Drivers of certain cars are prone to drive badly in foul weather. Over four million applicants for insurance are a pretty good indicator. Is it the type of car, or a more aggressive driver? You be the judge.
Fog, rain, snow, and ice are weather conditions that could make a road unsafe even at the posted speed limit. Driving too fast for the setting you’re in is a tough ticket to beat. You’re not a trained observer and it’s their assessment that counts. Next, your speed should be slow enough to stop and avoid a collision. It could be a third less than the limit or slower because it all depends on the situation.
Driving faster than conditions allow is as dangerous for you as it is for others nearby. The National Highway Traffic Safety Administration (NHTSA) said that over a quarter of traffic fatalities are speed-related. This citation in some states can be as much as $1,000 and may include the possibility of jail time. Insurance rates rose by an average of 53 percent for this offense.
Is it ignorance, or blind faith in the bad weather capabilities of certain cars? According to Insurify analysts, certain car models attract unsafe drivers. With the huge database of insurance applicants they have to work with, they can identify the worst drivers in bad weather, and the cars they drive. The link between the two is such that they can make blanket statements about types of cars and who drives them.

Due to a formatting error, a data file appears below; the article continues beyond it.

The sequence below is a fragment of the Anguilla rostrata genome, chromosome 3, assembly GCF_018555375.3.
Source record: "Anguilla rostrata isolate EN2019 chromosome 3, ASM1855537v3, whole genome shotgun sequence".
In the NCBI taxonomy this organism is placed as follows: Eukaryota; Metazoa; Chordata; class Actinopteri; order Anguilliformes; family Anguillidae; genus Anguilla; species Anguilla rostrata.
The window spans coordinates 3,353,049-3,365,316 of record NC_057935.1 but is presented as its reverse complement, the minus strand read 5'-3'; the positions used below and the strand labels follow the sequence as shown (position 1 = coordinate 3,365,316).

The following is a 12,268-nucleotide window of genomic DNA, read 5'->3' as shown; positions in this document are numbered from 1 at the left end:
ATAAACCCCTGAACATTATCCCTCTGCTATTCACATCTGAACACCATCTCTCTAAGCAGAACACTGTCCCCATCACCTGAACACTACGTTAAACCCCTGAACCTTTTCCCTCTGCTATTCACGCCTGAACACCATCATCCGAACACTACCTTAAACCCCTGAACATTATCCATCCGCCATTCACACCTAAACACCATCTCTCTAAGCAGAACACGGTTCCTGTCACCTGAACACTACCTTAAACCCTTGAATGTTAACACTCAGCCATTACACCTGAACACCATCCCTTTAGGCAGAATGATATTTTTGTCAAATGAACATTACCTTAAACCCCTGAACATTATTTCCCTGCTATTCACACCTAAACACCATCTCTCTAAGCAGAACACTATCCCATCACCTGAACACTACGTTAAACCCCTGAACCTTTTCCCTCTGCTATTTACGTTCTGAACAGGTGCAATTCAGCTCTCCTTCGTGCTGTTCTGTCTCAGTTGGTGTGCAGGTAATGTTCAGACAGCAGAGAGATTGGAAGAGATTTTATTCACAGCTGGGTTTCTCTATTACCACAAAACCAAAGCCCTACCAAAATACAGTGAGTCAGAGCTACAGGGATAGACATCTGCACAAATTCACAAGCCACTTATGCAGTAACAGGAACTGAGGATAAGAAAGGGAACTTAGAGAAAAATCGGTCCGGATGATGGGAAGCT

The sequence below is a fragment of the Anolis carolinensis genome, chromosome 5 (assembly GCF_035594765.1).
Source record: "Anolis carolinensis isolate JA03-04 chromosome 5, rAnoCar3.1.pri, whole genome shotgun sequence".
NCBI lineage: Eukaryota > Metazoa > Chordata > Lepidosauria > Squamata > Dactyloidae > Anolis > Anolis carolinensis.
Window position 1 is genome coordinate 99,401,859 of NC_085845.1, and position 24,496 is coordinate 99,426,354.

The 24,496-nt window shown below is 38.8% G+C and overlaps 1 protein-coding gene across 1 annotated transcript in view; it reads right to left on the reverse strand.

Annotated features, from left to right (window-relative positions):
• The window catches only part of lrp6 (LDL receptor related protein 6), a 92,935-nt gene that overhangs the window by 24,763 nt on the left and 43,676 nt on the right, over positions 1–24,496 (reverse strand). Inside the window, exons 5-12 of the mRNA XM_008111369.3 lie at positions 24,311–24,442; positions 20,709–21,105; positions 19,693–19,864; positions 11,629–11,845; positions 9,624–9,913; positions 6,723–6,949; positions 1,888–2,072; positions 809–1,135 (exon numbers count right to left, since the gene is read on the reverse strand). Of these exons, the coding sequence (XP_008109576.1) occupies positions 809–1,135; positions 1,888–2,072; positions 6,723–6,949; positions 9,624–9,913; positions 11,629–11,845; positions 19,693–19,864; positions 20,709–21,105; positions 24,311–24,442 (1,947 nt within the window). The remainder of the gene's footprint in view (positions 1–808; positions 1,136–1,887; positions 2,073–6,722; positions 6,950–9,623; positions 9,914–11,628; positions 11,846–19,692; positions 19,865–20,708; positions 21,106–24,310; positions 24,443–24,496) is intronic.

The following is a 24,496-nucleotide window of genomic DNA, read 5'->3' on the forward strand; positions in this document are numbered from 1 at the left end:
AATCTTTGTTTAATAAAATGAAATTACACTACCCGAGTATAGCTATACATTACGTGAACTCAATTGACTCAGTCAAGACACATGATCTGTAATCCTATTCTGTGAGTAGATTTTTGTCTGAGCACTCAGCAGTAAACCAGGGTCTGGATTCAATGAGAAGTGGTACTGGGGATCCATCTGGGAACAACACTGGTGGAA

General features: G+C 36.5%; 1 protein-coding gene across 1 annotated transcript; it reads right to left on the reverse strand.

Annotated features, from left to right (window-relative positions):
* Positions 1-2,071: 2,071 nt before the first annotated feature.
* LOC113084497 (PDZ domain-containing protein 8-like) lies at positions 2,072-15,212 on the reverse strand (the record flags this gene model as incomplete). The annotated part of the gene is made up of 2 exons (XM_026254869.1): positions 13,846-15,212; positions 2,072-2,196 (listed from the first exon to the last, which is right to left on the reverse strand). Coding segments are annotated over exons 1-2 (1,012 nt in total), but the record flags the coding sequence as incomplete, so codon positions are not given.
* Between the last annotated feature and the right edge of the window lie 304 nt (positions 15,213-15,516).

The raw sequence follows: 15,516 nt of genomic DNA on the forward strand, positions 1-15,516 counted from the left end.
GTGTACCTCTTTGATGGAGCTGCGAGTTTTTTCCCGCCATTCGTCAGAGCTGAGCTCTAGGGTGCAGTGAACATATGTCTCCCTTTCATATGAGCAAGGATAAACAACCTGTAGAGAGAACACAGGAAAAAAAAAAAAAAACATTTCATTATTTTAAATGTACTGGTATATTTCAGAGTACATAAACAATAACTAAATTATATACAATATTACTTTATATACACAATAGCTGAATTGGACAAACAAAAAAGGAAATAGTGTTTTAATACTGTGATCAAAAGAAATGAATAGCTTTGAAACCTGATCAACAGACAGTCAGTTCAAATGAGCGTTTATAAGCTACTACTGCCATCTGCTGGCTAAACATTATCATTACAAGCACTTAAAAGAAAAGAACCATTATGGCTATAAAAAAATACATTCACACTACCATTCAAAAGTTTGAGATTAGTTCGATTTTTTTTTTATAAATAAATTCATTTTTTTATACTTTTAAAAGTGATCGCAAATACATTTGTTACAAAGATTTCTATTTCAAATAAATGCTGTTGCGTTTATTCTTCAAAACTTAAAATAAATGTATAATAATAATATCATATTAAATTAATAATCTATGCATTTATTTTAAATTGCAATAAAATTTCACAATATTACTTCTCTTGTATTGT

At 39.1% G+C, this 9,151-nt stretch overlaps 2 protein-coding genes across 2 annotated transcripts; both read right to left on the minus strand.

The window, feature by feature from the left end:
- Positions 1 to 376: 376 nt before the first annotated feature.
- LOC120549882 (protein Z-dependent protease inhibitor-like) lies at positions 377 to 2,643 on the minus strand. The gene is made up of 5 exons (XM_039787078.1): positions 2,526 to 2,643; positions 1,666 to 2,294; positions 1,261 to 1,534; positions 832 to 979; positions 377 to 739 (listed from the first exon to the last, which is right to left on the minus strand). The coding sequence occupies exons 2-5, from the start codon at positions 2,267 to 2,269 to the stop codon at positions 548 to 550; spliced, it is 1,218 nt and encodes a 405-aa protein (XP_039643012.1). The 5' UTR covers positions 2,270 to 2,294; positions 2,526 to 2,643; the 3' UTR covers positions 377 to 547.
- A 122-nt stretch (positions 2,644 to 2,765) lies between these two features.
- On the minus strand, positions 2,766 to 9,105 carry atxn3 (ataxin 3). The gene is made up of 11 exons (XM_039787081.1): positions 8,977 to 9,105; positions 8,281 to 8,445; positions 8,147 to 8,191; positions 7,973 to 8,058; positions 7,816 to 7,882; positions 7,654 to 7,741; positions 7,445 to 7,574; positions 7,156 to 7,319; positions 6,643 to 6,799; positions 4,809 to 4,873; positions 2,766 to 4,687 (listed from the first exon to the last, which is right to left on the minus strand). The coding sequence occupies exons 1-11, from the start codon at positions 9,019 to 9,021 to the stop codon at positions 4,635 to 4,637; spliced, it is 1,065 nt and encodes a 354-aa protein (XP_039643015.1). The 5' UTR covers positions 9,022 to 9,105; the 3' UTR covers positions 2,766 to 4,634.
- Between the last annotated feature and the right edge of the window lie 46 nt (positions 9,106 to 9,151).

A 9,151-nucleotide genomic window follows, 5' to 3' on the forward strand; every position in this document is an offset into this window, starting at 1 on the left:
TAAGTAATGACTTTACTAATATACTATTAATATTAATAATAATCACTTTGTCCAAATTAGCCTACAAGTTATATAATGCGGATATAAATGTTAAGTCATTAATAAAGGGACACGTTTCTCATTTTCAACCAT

There’s a luxury brand preference among bad drivers in inclement weather. The worst drivers in bad weather chose eight out of ten luxury brands. Audi and BMW each had three models, and Acura and Mercedes -Benz followed with one each. Is it the car’s abilities that cause drivers to drive too fast for the weather conditions?
Least likely to be cited are Nissan Leaf drivers at 0.9 drivers per 1,000 ticketed. Next is the Dodge Grand Caravan with 1.2 drivers, and the Volvo XC90, with 1.4 drivers. Owners of these vehicles tend to drive safely in hazardous conditions.
3.24 drivers out of 1,000 receive tickets for driving too fast in foul weather. How do the analysts know about drivers and their history behind the wheel? This information is on their insurance application, along with the type of car they drive, their driving history, and any moving violations noted.
[Images: Shutterstock, Insurify]